Some people just do not know how to handle stressful situations, and Compliance is a perfect example of that. Based on the face-palming true story of a group of McDonalds employees who experience on of the most awkward situations in McDonalds history (possibly more awkward than the employees who served the Supersize Me guy for a month), this indie flick only generated $320,000 in the box office and many scowls.
Largely taken place in the small space of the tiny McDonalds office, or ChickWich as the writers so carefully toyed,Compliance is a look into a psychological game some man with a phone card conducted to pass the time.
ChickWich is about to go through the stressful painful dinner rush, and manager Sandra (Ann Dowd), an engaged 30-something woman, is freaking out. Her insecurities and annoyance with fellow ChickWich cashier Becky (Dreama Walker) is under a microscope the first 15 minutes of the movie; you can tell Sandra and teenage Becky aren’t the best of friends, since their age gap and different personalities doesn’t give them much to bond over.
Tensions between the two worsen when Sandra gets a phone call from an Officer Daniels, informing her he received a call from a customer who claims a blonde hair teenage cashier stole her purse. Sandra assumes this thief is Becky, since there are no other cashiers who meet the description, and so when Officer Daniels insists he is too busy to go there himself (A nod to budget cuts maybe?), and instructs Sandra to keep Becky detained until he arrives, Sandra complies.
What follows are a string of strange and embarrassing instructions Officer Daniels provides Sandra for the next three hours. That’s right, three hours. Apparently Sandra doesn’t think it’s weird that this cop can stay on the phone with her and provide her instructions for three hours, but can’t show up or send another cop to the restaurant to deal with the possible theft. Suspicious? Well, Sandra doesn’t think so!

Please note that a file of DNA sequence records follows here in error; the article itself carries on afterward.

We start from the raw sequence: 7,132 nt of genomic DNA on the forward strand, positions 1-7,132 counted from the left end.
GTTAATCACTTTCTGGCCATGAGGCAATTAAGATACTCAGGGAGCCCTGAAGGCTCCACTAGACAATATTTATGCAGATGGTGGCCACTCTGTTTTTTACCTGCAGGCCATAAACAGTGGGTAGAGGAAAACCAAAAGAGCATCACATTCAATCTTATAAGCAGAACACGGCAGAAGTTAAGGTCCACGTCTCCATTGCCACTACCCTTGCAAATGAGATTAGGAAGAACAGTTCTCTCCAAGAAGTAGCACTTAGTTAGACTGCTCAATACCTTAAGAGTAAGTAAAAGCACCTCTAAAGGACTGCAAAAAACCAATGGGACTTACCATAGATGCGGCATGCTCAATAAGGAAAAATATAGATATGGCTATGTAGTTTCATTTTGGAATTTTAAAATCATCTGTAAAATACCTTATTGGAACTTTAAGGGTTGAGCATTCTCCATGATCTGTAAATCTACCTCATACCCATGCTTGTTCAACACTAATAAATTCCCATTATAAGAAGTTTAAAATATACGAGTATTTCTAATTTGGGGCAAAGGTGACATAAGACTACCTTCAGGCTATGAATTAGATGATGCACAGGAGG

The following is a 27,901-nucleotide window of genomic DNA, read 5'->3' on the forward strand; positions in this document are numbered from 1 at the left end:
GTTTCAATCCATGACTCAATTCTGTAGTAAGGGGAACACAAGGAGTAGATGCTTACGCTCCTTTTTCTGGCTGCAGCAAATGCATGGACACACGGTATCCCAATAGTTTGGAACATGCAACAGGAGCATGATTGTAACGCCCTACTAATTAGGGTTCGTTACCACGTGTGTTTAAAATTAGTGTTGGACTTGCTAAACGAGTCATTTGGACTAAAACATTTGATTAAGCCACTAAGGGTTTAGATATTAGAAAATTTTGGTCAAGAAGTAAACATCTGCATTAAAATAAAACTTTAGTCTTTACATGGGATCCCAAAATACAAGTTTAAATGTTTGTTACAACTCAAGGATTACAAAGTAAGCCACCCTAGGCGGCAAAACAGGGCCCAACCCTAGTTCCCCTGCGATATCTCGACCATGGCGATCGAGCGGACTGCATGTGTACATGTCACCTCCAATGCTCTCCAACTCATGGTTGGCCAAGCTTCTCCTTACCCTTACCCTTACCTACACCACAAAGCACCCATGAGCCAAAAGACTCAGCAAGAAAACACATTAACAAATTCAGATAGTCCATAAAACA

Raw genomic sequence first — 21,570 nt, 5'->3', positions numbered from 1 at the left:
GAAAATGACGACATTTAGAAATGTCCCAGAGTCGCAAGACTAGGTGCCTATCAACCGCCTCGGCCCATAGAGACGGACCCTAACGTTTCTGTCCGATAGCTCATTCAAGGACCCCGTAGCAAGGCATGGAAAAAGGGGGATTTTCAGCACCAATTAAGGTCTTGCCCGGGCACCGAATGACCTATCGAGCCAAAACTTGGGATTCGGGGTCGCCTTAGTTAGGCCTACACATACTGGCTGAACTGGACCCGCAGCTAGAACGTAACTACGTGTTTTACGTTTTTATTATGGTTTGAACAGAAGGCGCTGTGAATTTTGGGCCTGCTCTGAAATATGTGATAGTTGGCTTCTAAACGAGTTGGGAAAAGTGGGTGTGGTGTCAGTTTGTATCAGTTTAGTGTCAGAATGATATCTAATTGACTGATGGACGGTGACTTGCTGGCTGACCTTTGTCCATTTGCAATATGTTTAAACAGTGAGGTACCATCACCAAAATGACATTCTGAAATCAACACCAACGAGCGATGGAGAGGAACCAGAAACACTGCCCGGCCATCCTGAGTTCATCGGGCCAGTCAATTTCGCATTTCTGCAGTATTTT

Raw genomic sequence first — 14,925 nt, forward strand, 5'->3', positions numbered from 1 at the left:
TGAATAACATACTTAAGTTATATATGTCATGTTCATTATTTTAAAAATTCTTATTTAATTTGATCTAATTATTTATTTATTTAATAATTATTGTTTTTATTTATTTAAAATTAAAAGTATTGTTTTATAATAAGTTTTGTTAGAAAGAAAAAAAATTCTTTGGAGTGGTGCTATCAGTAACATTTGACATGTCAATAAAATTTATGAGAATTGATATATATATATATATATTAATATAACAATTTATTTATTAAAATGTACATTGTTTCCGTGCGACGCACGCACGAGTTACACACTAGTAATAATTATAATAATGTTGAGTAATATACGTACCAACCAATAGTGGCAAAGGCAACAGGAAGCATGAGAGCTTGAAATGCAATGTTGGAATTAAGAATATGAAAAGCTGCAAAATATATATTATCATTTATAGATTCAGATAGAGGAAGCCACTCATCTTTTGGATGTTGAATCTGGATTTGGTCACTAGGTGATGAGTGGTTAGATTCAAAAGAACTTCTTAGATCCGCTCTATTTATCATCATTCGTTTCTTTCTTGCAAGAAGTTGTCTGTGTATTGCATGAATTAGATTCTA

Officer Daniels’ instructions range from removing all of Becky’s clothes “for evidence”, to having her do embarrassing stints like jumping jacks while only wearing an apron. So, when the dinner rush becomes too much to handle in the front with Sandra absent, she calls her fiancé to watch over Becky and hands him the phone, sparking a new range of creativity on Officer Daniels’ end.
Van (yep, Van), Sandra’s fiancé is instructed to punish Becky by spanking her and forcing her to perform a sexual act. Yeah…. this has gone too far, but is that enough to stop Van or Sandra? No, and its surprisingly not enough for Becky to punch the shit out of someone; she instead endures this humiliation and harassment teary-eyed and almost silent.
Compliance stays true to many details of the Mount Washington Prank scam of 2004 the film is based on. Though there are details added to stray from the actual victims of the McDonalds scandal, director Craig Zobel got most of the sketchy bits right. What he also does is provide you the age-old question, “How obedient will stay for an authority figure?” It’s actually a question that has been scientifically examined, especially after the Holocaust, having once been an actual experiment, the Milgram experiment. Like Sandra and many Nazis who tried to claim their innocence (according to the experiment), they were just following orders. But when does following orders become too much; and how strong are we, individually, to say “no” to someone who claims they know what’s best for you?
Sandra and Van insist they did what they believe they had to because Officer Daniels instructed them to, but as you may have guessed by now, this Officer Daniels fella isn’t an actual officer. He’s not even from the same town, let alone state. Wow, don’t they feel stupid huh? Once this revelation starts unraveling, you feel embarrassed for Sandra and Van, and possibly feel outraged like the many viewers who walked out during the 2012 Sundance Film Festival. You might also never trust an officer by the name “Daniels” ever again.